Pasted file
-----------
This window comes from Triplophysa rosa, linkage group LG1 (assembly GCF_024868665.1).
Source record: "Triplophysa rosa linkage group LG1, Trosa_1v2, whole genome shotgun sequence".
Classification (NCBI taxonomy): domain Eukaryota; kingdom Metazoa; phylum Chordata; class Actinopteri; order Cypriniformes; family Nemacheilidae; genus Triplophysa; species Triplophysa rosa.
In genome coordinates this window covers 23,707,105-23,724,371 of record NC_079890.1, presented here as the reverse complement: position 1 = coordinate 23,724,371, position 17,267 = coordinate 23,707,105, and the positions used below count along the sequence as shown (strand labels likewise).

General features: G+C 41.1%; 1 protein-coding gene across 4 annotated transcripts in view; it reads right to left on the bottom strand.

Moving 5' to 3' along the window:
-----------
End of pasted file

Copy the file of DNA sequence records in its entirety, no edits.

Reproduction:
This window comes from Triplophysa rosa, linkage group LG1 (assembly GCF_024868665.1).
Source record: "Triplophysa rosa linkage group LG1, Trosa_1v2, whole genome shotgun sequence".
Classification (NCBI taxonomy): domain Eukaryota; kingdom Metazoa; phylum Chordata; class Actinopteri; order Cypriniformes; family Nemacheilidae; genus Triplophysa; species Triplophysa rosa.
In genome coordinates this window covers 23,707,105-23,724,371 of record NC_079890.1, presented here as the reverse complement: position 1 = coordinate 23,724,371, position 17,267 = coordinate 23,707,105, and the positions used below count along the sequence as shown (strand labels likewise).

General features: G+C 41.1%; 1 protein-coding gene across 4 annotated transcripts in view; it reads right to left on the bottom strand.

Moving 5' to 3' along the window: